Date
21 January 2020
Since the handover, Hong Kong courts have been routinely hearing judicial review cases on whether local laws have violated the Basic Law, the author noted. Photo: HKEJ
Since the handover, Hong Kong courts have been routinely hearing judicial review cases on whether local laws have violated the Basic Law, the author noted. Photo: HKEJ

Why Beijing is so angry at HK court over anti-mask law

Justice Anderson Chow Ka-ming and Justice Godfrey Lam Wan-ho probably never expected that their court ruling against the government that the anti-mask law was unconstitutional would provoke such a fierce backlash from Beijing.

The Court of Appeal in November extended a seven-day interim suspension of that ruling until Tuesday.

Since the handover, our city’s courts have been routinely hearing judicial review cases on whether local laws have violated the Basic Law. And it wasn’t the first time our judges ruled against the administration on such issues.

So why is Beijing so infuriated this time around?

Perhaps one reason is that while the Emergency Regulations Ordinance was invoked by the former British colonial authorities to suppress the 1967 leftist riots, the decision never met any legal challenge from the judiciary at the time. (There were also no cases of judicial reviews at the time.)

So this time, the court would blatantly get in the way of the anti-mask law, which, from Beijing’s point of view, is just a very mild piece of legislation.

In the eyes of state leaders, what the court was doing was virtually denying the chief executive the same executive power which the former colonial governors used to have. In other words, the judiciary was undermining the power of governance of the chief executive and her administration, hence Beijing’s outrage over the decision.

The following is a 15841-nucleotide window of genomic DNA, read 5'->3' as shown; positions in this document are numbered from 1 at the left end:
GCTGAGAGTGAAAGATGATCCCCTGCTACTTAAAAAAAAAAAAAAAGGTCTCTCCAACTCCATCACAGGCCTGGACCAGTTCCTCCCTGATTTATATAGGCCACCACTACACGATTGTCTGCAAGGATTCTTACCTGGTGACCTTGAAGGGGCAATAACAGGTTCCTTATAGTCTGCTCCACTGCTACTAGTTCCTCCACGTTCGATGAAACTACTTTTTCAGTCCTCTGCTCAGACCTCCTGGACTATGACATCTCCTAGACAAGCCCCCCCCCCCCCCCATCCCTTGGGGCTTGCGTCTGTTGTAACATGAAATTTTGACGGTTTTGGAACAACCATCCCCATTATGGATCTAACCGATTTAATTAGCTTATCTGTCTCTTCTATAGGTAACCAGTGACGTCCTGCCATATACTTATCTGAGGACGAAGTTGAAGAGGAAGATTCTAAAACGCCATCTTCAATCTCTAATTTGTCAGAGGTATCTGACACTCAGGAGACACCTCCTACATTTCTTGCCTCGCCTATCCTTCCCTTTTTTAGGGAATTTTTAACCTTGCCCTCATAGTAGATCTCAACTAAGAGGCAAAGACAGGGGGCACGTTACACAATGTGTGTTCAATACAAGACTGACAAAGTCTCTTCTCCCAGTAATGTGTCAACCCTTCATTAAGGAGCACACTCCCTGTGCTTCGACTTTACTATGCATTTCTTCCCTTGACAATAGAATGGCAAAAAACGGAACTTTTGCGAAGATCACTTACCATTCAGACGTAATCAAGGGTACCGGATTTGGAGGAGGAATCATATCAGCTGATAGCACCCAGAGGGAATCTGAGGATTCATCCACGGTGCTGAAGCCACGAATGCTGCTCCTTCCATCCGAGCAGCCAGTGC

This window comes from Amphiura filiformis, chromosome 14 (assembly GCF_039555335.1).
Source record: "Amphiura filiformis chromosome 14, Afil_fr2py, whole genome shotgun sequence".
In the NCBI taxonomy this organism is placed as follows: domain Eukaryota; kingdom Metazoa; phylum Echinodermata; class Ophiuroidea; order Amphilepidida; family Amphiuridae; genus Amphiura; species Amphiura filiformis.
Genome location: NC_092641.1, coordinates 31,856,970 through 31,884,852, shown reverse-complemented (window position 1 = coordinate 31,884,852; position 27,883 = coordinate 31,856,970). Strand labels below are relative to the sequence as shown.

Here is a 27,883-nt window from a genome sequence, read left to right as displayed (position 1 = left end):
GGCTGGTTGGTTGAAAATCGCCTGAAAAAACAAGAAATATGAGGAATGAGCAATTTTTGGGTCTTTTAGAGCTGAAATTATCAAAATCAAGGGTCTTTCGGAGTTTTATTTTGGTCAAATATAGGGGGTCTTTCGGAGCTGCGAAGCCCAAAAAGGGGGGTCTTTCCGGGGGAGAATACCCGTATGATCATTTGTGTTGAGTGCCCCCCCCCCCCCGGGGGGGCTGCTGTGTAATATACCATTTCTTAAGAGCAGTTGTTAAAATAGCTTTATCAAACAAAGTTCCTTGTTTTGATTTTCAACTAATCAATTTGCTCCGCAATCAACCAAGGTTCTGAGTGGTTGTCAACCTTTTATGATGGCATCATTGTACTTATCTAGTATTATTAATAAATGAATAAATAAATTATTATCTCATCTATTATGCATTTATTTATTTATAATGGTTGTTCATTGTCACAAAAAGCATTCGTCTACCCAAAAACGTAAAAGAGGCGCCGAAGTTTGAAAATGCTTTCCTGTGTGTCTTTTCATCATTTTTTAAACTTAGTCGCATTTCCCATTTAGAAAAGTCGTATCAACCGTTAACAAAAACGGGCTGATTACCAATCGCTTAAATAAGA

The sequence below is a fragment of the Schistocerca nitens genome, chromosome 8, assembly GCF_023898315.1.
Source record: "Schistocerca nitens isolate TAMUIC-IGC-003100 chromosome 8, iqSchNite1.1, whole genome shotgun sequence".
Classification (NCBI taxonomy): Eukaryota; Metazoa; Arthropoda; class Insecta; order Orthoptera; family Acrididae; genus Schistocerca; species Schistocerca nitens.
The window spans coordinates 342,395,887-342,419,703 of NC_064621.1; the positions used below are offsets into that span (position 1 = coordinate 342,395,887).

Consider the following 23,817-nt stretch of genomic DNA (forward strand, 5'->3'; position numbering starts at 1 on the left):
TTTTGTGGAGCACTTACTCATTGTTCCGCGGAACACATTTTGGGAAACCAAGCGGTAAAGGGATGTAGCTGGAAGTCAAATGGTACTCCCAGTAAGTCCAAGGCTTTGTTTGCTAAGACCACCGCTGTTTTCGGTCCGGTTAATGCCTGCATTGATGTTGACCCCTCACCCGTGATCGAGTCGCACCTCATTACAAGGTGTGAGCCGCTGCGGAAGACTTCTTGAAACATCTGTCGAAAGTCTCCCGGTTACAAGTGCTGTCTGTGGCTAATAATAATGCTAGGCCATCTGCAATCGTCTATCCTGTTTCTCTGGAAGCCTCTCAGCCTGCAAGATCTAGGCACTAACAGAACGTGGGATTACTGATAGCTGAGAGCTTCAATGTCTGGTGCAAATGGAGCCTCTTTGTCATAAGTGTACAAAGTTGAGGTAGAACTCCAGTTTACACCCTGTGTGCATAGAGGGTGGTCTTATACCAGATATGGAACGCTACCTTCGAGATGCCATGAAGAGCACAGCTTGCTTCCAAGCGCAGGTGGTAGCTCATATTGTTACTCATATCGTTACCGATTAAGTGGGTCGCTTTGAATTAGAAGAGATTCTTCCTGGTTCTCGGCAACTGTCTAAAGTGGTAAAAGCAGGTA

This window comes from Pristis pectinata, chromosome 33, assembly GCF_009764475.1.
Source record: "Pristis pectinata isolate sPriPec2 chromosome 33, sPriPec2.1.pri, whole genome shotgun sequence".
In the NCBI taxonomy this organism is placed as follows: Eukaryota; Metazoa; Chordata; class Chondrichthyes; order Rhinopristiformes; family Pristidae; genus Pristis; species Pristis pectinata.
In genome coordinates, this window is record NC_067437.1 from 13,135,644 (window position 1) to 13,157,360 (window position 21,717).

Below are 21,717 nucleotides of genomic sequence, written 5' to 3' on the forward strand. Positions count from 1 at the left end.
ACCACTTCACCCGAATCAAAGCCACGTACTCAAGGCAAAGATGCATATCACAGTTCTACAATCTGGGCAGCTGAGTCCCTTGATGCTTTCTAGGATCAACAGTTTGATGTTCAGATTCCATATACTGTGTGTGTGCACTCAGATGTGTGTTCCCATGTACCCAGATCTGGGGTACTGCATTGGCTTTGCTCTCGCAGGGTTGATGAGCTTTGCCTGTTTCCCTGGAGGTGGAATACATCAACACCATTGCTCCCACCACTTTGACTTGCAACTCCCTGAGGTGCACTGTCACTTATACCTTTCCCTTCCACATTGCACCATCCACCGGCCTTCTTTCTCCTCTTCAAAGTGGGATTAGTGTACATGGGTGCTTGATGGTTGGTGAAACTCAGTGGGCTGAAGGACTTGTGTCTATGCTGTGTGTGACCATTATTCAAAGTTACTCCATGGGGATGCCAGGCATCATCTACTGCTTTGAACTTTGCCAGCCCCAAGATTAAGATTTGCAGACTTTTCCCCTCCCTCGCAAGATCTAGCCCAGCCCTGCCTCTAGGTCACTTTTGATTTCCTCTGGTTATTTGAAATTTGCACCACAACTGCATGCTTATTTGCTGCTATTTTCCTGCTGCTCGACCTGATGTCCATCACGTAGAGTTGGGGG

Another possible reason why Beijing is so angry about the court ruling against the anti-mask law is that in the past, the High Court often refused to hear judicial review lawsuits filed by the pan-democrats on the grounds that under the principle of the separation of powers, the judiciary shouldn’t interfere in either the legislative or the executive branch.

As such, the fact that the court accepted the judicial review application against the mask ban filed by the pan-dems this time and ruled that the law was unconstitutional might have been seen by the central government as a radical and unreasonable departure from its usual practice.

The judges could have avoided the controversy by throwing the case out like they always did before. Yet much to the surprise of the central authorities, the court has agreed to hear the case in this instance.

From Beijing’s perspective, that the High Court ruled in favor of the pan-dems is tantamount to taking sides with the opposition bloc against the SAR administration, which explains why it is so outraged.

This article appeared in the Hong Kong Economic Journal on Nov 28

Translation by Alan Lee with additional reporting

[Chinese version 中文版]

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JC/CG

HKEJ contributor